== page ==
Thursday, May 05, 2011

From the inside-out

Where history, psychology, and other modes of inquiry present a world made intelligible from the outside-in, novels seek to understand it from the inside-out; they obliterate the distance-producing egoisms that lure us into easy assumptions about the people around us, instead forcing us to confront the legion of shocks and heartaches and victories that hammer us into the adults we can’t help but become.

--Joshua Hardina, Smiling With Gritted Teeth

Wednesday, May 04, 2011

Is that you, or a bot?

Can one person controlling an identity, or a group of identities, really shape social architecture? Actually, yes. The Web Ecology Project’s analysis of 2009’s post-election protests in Iran revealed that only a handful of people accounted for most of the Twitter activity there. The attempt to steer large social groups toward a particular behavior or cause has long been the province of lobbyists, whose “astroturfing” seeks to camouflage their campaigns as genuine grassroots efforts, and company employees who pose on Internet message boards as unbiased consumers to tout their products. But social bots introduce new scale: they run off a server at practically no cost, and can reach thousands of people. The details that people reveal about their lives, in freely searchable tweets and blogs, offer bots a trove of personal information to work with. “The data coming off social networks allows for more-targeted social ‘hacks’ than ever before,” says Tim Hwang, the director emeritus of the Web Ecology Project. And these hacks use “not just your interests, but your behavior.”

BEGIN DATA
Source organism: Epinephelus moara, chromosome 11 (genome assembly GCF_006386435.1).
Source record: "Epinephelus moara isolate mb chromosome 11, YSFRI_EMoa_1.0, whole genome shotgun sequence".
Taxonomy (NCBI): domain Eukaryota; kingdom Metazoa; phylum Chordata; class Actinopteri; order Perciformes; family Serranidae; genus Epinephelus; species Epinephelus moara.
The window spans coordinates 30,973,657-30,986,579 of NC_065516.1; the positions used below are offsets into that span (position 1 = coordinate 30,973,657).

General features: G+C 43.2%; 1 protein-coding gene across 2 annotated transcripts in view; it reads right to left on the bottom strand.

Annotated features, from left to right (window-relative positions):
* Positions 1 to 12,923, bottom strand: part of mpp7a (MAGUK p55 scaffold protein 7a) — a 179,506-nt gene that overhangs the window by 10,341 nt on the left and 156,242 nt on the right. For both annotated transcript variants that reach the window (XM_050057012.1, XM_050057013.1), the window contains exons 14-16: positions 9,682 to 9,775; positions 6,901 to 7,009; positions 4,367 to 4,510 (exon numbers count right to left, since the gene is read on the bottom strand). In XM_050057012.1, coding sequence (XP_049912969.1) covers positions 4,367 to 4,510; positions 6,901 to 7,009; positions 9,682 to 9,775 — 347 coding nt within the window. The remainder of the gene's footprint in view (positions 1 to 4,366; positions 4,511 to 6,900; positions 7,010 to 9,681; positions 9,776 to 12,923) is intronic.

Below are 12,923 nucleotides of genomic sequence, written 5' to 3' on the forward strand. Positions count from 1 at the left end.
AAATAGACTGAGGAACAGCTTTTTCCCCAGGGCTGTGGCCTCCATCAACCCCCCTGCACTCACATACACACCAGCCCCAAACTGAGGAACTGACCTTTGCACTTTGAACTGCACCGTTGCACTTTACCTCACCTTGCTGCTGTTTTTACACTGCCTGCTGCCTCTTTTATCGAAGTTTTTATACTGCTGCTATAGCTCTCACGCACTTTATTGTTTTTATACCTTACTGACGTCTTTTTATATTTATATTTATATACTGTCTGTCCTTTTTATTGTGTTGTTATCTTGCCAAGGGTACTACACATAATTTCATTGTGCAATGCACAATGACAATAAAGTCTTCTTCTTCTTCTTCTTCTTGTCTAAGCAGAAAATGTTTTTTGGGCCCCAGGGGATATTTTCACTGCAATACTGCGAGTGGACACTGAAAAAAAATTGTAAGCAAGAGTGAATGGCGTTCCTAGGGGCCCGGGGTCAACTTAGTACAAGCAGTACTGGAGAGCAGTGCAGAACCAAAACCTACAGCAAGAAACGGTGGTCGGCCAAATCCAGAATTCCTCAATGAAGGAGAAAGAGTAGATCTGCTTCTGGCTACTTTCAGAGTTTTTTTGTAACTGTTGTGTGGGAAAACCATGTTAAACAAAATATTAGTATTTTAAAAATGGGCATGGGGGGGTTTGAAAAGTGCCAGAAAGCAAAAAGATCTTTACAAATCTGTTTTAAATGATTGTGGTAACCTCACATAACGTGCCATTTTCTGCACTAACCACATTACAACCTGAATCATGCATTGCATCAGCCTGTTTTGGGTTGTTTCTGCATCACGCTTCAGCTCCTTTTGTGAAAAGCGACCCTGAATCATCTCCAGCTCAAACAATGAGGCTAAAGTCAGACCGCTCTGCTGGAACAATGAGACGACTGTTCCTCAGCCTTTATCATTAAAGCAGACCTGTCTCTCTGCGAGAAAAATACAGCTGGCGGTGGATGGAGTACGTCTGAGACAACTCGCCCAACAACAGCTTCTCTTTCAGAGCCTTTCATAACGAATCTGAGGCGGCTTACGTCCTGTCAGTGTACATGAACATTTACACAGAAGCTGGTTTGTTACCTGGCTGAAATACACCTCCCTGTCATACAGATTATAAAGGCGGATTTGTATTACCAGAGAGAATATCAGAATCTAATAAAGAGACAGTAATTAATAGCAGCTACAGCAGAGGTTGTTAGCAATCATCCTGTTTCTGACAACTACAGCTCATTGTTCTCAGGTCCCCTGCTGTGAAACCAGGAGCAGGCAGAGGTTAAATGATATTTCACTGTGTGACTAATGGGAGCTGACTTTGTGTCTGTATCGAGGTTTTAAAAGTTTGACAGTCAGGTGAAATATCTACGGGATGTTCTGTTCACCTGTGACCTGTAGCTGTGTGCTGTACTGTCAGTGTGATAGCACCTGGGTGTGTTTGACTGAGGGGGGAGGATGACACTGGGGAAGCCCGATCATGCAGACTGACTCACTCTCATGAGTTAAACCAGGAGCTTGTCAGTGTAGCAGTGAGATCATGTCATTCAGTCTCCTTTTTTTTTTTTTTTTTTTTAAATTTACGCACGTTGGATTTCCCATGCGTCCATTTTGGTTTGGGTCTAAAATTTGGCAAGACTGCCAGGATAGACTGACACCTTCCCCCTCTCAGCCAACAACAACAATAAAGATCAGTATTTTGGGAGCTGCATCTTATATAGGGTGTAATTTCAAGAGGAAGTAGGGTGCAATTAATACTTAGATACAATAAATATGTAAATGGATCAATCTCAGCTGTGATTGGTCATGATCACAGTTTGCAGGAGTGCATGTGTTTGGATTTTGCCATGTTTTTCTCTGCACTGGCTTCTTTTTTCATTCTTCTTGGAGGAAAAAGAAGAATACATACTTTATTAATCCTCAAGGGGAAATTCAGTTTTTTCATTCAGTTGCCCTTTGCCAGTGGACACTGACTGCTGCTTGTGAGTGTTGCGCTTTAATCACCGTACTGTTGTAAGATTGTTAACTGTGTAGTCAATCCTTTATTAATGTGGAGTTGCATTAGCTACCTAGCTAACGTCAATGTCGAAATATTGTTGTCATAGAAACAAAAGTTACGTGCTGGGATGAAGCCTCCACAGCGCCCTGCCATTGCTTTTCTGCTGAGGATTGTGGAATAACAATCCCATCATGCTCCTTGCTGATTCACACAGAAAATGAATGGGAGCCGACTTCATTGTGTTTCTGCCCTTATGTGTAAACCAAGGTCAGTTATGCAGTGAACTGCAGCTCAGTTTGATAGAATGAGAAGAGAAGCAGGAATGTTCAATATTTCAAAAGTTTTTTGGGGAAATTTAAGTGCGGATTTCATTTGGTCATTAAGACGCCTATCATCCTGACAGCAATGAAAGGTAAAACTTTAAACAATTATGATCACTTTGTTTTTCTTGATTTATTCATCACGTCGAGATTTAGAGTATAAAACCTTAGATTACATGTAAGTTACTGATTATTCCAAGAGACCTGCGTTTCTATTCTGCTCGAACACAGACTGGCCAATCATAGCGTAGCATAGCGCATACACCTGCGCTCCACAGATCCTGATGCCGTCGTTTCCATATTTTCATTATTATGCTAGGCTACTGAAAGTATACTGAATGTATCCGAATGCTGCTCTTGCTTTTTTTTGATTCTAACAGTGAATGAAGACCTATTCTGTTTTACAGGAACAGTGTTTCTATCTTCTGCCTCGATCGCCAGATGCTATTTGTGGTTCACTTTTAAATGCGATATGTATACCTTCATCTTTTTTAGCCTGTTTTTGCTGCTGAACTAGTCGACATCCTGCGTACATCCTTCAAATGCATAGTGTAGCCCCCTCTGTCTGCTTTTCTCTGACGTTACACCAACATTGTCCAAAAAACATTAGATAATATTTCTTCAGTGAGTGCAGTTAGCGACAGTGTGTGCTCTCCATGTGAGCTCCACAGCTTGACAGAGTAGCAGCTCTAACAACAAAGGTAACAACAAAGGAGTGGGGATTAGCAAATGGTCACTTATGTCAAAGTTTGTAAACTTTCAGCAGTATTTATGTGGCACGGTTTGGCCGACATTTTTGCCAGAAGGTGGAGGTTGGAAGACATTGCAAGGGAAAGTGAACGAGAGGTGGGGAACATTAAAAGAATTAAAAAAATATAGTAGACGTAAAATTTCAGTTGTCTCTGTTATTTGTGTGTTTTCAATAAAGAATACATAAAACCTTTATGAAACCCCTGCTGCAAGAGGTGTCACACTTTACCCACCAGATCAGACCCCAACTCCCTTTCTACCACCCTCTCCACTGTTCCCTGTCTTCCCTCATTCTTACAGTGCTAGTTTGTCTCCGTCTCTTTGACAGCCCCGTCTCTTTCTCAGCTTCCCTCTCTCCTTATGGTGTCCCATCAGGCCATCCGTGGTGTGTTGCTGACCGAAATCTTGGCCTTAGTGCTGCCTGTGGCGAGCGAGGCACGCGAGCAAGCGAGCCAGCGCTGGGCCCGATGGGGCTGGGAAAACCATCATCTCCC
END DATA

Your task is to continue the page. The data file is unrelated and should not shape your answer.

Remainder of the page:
--Andy Isaacson, Are You Following a Bot?

A bang, not a whimper

  Two months into L.'s retirement, and I'm finished with the stockpiling of books. No more book purchases! Or at least, no purcha...